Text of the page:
So we get all cleaned up around 12:45. We have to be back for restorative at 1:30. Now here is where things begin to suck. I have already vented enough with my peers, so I will avoid becoming immature in my writing, but simply put – Monday afternoon was poor form. I was specifically told the week before, that our most recent project would be turned in NEXT week. I was also told that Monday’s work would be an all-ceramic crown prep and provisional. So what happens? We are told that EVERYTHING is due by 4:00 and that we are doing a VENEER prep and COMPOSITE provisional (something I very vaguely remember doing back in May). So I had zero time to prepare for this change in events, and a lot of my other work was still unfinished because I assumed we had more time because I was TOLD that we did have another week. So ok, they want to simulate the ‘clinic’ and how we are going to be evaluated. I can tell you right now, I won’t be jammed back in a tiny corner about 1 mile away from any materials when I am in the clinic. I won’t need to climb over about 25 units with classmates blocking the isles to get to materials that aren’t even out when I’m in the clinic.

The disorganization was absolutely terrible. And the best part is that if we didn’t finish in time, our grade is automatically a ‘C.’ Incredible. I get that they wanted to try something ‘new.’ But leaving me horribly uninformed about events is not fair considering how much money I pay for this education. It also is a disservice to my own morale as I felt like a horrible excuse for a dental student because everything turned out like crap. This is completely understandable, given the circumstances and simple lack of materials compounded by that horrible excuse for a pre-clinic. The class feels unorganized in general. I hate not knowing what I need to do. I also hate being rushed. Yea I get it, speed is important, but let me freaking get the basics down before you start shoving me to hurry up. If I don’t learn to do it right slowly, how the hell am I ever going to get good at doing it fast?

The grade impact isn’t all that significant, but that’s not the point. My confidence was completely and unnecessarily obliterated by an unorganized and attempt to scare the shit out of us.

Everyone hates pop-quizzes….but pop-performance exams?

So naturally, Monday left me a bit pissed off. Fortunately, the last two days have been complete cake-walks and I have been home by 2:00 each day. I finished up my first full crown wax-up for a #18 FGC. It actually looked pretty good. We sent them off to the lab and they will come back as shiny gold. I am not really doing much school work at home these last few days. I am just trying to relax and mentally prepare for the next big hurdle – endo performance exam #2 on Friday. We are doing full root canal therapy on one maxillary pre-molar that has TWO canals. I am looking forward to working on ONE tooth for a change and putting all three steps (access, cleaning/shaping, obturation) together at once. My only concern is that two-rooted pre-molars seem bit fragile and extracted teeth aren’t the sturdiest of things. So I am a little worried about the crown breaking. Luckily, I have a even the worst-case scenario should be manageable.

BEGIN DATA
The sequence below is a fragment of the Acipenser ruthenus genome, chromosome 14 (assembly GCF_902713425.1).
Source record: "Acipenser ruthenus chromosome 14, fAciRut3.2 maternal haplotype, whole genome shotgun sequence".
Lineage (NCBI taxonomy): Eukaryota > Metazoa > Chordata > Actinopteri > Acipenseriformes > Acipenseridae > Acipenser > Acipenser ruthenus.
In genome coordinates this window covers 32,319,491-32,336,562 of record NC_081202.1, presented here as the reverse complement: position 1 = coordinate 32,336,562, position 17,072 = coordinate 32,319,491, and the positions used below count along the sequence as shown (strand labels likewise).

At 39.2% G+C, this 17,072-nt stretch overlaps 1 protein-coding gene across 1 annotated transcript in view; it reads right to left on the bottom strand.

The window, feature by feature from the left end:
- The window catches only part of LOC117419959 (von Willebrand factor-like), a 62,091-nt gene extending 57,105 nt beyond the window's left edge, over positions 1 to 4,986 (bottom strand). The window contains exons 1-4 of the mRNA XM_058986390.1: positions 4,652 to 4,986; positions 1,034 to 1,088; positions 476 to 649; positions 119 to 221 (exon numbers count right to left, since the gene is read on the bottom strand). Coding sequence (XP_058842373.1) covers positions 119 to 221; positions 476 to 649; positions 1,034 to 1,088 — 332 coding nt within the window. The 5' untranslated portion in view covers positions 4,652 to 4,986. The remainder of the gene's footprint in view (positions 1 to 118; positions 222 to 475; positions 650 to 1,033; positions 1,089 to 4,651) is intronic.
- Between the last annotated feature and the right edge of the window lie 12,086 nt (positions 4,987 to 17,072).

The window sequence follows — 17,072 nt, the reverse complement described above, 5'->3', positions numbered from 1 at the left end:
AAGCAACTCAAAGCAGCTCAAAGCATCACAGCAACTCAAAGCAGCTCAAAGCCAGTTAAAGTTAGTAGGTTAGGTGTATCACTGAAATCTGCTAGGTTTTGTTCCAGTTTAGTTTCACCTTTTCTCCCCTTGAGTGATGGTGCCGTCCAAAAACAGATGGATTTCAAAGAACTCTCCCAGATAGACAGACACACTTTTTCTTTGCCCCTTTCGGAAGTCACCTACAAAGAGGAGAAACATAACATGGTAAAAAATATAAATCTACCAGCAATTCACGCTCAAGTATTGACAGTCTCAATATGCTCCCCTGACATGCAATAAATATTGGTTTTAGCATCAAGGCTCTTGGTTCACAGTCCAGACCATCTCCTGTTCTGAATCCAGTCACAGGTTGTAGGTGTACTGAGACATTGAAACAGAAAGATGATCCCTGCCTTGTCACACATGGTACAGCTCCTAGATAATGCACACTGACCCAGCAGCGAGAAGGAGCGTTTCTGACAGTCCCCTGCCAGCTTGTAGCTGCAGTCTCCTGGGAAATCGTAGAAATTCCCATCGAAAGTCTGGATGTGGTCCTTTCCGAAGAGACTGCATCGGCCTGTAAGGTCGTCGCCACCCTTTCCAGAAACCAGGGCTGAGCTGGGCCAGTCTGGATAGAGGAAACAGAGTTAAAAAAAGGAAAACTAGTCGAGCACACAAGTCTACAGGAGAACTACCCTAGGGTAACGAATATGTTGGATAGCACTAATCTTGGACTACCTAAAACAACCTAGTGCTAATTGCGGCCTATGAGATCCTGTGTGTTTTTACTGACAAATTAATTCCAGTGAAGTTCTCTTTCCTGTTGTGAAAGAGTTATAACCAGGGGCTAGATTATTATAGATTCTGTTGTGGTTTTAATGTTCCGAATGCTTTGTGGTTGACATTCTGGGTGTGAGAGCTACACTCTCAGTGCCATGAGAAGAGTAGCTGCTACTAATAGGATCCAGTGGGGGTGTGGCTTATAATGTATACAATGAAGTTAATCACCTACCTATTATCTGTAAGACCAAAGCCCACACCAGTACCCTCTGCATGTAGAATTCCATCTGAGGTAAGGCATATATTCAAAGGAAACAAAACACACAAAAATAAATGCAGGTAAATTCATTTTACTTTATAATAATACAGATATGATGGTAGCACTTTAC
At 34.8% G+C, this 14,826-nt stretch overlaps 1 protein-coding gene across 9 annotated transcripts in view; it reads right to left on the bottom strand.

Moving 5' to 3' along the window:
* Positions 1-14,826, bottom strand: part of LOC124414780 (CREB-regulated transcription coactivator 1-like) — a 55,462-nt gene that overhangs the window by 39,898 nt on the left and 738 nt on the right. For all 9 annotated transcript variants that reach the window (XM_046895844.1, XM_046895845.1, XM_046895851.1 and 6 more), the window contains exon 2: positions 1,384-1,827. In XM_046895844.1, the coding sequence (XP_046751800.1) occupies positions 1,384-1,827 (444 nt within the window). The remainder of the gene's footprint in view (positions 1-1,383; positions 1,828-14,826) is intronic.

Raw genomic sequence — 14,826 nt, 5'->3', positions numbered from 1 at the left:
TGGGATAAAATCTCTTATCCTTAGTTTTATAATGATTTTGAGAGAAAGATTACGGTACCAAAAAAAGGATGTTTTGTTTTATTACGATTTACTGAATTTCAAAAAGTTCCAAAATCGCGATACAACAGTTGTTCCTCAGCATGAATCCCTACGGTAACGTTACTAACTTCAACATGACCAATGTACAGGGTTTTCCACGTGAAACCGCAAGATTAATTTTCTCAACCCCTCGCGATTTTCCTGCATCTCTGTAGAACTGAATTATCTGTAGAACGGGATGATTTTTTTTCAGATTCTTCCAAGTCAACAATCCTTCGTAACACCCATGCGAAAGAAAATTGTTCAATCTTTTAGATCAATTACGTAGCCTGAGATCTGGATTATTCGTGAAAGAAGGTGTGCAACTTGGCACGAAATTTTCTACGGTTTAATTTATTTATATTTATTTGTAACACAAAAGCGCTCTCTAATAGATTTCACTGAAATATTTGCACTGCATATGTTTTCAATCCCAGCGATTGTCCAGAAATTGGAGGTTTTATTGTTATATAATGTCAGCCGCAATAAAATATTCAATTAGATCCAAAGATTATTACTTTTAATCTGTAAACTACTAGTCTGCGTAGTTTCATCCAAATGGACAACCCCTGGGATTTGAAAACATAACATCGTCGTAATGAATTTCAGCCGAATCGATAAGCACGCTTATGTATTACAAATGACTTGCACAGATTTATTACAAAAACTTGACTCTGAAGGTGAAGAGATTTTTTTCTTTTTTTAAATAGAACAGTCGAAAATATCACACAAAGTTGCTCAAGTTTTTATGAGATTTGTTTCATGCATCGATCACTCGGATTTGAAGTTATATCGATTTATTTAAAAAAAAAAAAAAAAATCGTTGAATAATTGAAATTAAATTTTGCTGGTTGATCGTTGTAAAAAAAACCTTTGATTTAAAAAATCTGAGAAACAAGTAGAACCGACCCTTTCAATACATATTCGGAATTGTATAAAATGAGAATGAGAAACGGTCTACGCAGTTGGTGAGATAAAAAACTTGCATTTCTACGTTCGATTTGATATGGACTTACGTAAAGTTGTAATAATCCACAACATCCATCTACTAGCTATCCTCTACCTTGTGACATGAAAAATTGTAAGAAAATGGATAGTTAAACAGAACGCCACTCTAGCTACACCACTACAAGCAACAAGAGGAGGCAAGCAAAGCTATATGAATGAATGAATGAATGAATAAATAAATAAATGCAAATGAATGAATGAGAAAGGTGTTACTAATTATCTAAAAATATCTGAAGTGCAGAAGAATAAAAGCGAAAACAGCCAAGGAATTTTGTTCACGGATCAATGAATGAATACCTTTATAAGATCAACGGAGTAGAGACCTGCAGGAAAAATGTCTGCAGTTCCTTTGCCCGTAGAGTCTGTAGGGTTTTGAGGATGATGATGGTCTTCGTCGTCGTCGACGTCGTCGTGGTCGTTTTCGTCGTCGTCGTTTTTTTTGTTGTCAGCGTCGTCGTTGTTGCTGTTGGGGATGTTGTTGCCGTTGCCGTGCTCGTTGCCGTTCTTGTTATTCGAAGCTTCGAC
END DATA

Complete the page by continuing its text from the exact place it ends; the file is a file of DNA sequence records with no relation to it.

I haven’t really practiced, but they have us doing SO much homework and lab-work in that class that I feel like I could get by ok. Still, as with most performance exams, I can feel my nerves slowly creeping up on me.

If I make it through Friday, next week will be a completely breeze.

So enough on current events. I have gotten positive feedback for the class-by-class breakdowns, so I will give a mid-semester update on the fall D-2 curriculum here.

Comprehensive Care IIb
-The grading distribution in this course is a bit confusing, and as always – there are SEVERAL modules.

a) Restorative - 37.5%
-well from my earlier rant, I’m sure you can guess how I may feel about this course. This would be a little off though, because I have enjoyed this module for the most part. It has essentially been mock cases that we work out on our dentechs – applying techniques previously learned and attempting to get them done quickly. Again though, I don’t feel ready to get ‘rushed’ just yet – and sometimes, this is VERY detrimental to my learning. We have done a lot of composite work, as well as some crown preps. Made some models, mounted them, and created custom trays. Nothing really new, just more practice (which is always a GOOD thing in dental school). Aside from last Monday, I have liked the pacing and cases. We had to write an Evidence based-dentistry paper, but aside from that – the grades are based on lab work.

b) Clinics – 12.5%